The primary therapeutic goal in female pelvic medicine is to restore normal pelvic floor function. Despite this, the current standard treatments are 5 compensatory, as they do not directly target sphincteric and supportive muscle dysfunction and do not reverse the existing injury or halt functional deterioration.
Surgical treatments, such as muscle transplantation and transposition techniques, have had some success; however, there still exists a need for alternative therapies. Tissue engineering approaches offer potential new solutions; however, current options offer incomplete regeneration. Many naturally derived as well as synthetic materials have been explored as scaffolds for skeletal tissue engineering, but none offer a complex mimic of the native skeletal extracellular matrix, which possesses important cues for cell survival, differentiation, and migration. The extracellular matrix consists of a complex tissue-specific network of proteins and polysaccharides, which help regulate cell growth, survival and differentiation.
Despite the complex nature of native ECM, in vitro cell studies traditionally assess cell behavior on single ECM component coatings, thus posing limitations on translating findings from in vitro cell studies to the in vivo setting. Overcoming this limitation is important for cell-mediated therapies, which rely on cultured and expanded cells retaining native cell behavior over time.
Skeletal muscles are composed of bundles of highly oriented and dense muscle fibers, each a multinucleated cell derived from myoblasts. The muscle fibers in native skeletal muscle are closely packed together in an extracellular three dimensional matrix to form an organized tissue with high cell density and cellular orientation to generate longitudinal contraction. Skeletal muscle can become dysfunctional due to a variety of different factors including trauma, atrophy or degeneration.
The reconstruction of skeletal muscle, which is lost by injury, tumor resection, or various myopathies, is limited by the lack of functional substitutes.
Researchers from UC San Diego developed a technology that provides a novel injectable biomaterial scaffold, derived from decellularized skeletal muscle extracellular matrix (ECM), which capitalizes on the endogenous regenerative potential of the host tissue and bridges this therapeutic void by restoring and preserving function of injured pelvic muscles and striated focal skeletal muscles.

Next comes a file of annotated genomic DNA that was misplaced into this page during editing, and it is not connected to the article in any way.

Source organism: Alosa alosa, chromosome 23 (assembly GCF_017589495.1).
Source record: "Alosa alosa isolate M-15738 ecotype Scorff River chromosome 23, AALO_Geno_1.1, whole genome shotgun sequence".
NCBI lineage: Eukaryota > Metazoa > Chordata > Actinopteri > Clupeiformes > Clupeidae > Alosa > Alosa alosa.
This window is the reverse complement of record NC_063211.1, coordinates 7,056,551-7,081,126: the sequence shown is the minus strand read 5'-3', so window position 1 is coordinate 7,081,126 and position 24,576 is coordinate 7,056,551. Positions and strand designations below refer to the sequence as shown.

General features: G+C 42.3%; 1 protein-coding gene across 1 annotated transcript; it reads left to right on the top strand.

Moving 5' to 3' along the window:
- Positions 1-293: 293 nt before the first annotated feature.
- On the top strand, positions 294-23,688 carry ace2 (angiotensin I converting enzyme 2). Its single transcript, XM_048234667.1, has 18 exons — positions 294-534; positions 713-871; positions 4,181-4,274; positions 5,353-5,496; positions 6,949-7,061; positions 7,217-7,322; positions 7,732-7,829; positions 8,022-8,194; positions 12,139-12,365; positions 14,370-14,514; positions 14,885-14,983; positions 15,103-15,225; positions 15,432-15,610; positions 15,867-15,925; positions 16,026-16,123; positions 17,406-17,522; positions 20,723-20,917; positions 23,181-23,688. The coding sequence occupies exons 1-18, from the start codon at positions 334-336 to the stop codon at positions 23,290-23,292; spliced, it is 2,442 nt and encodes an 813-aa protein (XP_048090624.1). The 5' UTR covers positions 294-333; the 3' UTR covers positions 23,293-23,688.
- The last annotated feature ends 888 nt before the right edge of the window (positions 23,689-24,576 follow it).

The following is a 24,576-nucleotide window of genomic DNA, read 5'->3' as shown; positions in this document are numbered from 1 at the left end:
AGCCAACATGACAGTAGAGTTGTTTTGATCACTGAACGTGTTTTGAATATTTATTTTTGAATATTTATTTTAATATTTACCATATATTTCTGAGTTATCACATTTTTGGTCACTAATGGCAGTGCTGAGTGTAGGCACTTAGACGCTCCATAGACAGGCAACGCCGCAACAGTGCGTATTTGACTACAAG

This technology has the potential for treating the symptoms of pelvic floor muscle (PFM) fibrosis, pelvic floor disorders (PFD), urinary (UI) and fecal incontinence (FI), pelvic organ prolapse (POP), dysfunction of pelvic striated muscles, external urethral (EUS) and external anal (EAS) sphincteric muscles, rectal prolapse (RP), stress urinary incontinence (SUI), and mixed urinary incontinence (MUI).
This technology has the potential for treating
pelvic floor muscle (PFM) fibrosis
pelvic floor disorders (PFD)
urinary (UI) and fecal incontinence (FI)
pelvic organ prolapse (POP)
dysfunction of pelvic striated muscles
external urethral (EUS) and external anal (EAS) sphincteric muscles
rectal prolapse (RP)
stress urinary incontinence (SUI)
and mixed urinary incontinence (MUI)
UC San Diego is seeking partners to commercially develop this technology. US Patent Rights are available for licensing.
|United States Of America
|Patent Cooperation Treaty
biomaterial scaffold, pelvic muscle, pelvic floor muscle (PFM) fibrosis, pelvic floor disorders (PFD), fecal incontinence, pelvic organ prolapse, dysfunction of pelvic striated muscles, external anal (EAS) sphincteric muscles, rectal prolapse, stress urinary incontinence, mixed urinary incontinence, decellularized skeletal muscle extracellular matrix, injured pelvic muscles